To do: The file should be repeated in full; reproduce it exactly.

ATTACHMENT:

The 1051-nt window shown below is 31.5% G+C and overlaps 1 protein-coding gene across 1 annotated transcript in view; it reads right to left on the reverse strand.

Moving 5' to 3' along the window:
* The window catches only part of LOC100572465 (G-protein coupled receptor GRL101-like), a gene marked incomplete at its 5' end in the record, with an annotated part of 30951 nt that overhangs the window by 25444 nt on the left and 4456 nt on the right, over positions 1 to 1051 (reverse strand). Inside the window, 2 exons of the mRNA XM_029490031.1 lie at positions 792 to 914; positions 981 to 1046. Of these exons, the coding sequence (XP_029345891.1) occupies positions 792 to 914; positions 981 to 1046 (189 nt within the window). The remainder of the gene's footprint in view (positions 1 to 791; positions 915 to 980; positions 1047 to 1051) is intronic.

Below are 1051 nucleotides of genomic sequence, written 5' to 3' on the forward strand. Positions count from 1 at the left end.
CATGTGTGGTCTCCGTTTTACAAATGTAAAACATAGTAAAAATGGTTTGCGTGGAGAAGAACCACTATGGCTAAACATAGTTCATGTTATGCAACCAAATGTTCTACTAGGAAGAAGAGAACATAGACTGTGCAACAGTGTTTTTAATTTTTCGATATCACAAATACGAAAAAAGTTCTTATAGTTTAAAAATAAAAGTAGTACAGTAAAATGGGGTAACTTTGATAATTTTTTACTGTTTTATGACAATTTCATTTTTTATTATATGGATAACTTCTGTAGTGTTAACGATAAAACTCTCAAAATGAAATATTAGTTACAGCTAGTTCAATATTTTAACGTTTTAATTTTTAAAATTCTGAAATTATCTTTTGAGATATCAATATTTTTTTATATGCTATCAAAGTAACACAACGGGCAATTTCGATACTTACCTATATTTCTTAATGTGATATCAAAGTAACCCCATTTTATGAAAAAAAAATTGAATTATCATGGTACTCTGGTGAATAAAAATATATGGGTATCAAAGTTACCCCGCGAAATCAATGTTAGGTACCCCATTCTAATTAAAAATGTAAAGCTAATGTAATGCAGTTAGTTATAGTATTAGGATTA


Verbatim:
The 1051-nt window shown below is 31.5% G+C and overlaps 1 protein-coding gene across 1 annotated transcript in view; it reads right to left on the reverse strand.

Moving 5' to 3' along the window:
* The window catches only part of LOC100572465 (G-protein coupled receptor GRL101-like), a gene marked incomplete at its 5' end in the record, with an annotated part of 30951 nt that overhangs the window by 25444 nt on the left and 4456 nt on the right, over positions 1 to 1051 (reverse strand). Inside the window, 2 exons of the mRNA XM_029490031.1 lie at positions 792 to 914; positions 981 to 1046. Of these exons, the coding sequence (XP_029345891.1) occupies positions 792 to 914; positions 981 to 1046 (189 nt within the window). The remainder of the gene's footprint in view (positions 1 to 791; positions 915 to 980; positions 1047 to 1051) is intronic.

Below are 1051 nucleotides of genomic sequence, written 5' to 3' on the forward strand. Positions count from 1 at the left end.
CATGTGTGGTCTCCGTTTTACAAATGTAAAACATAGTAAAAATGGTTTGCGTGGAGAAGAACCACTATGGCTAAACATAGTTCATGTTATGCAACCAAATGTTCTACTAGGAAGAAGAGAACATAGACTGTGCAACAGTGTTTTTAATTTTTCGATATCACAAATACGAAAAAAGTTCTTATAGTTTAAAAATAAAAGTAGTACAGTAAAATGGGGTAACTTTGATAATTTTTTACTGTTTTATGACAATTTCATTTTTTATTATATGGATAACTTCTGTAGTGTTAACGATAAAACTCTCAAAATGAAATATTAGTTACAGCTAGTTCAATATTTTAACGTTTTAATTTTTAAAATTCTGAAATTATCTTTTGAGATATCAATATTTTTTTATATGCTATCAAAGTAACACAACGGGCAATTTCGATACTTACCTATATTTCTTAATGTGATATCAAAGTAACCCCATTTTATGAAAAAAAAATTGAATTATCATGGTACTCTGGTGAATAAAAATATATGGGTATCAAAGTTACCCCGCGAAATCAATGTTAGGTACCCCATTCTAATTAAAAATGTAAAGCTAATGTAATGCAGTTAGTTATAGTATTAGGATTA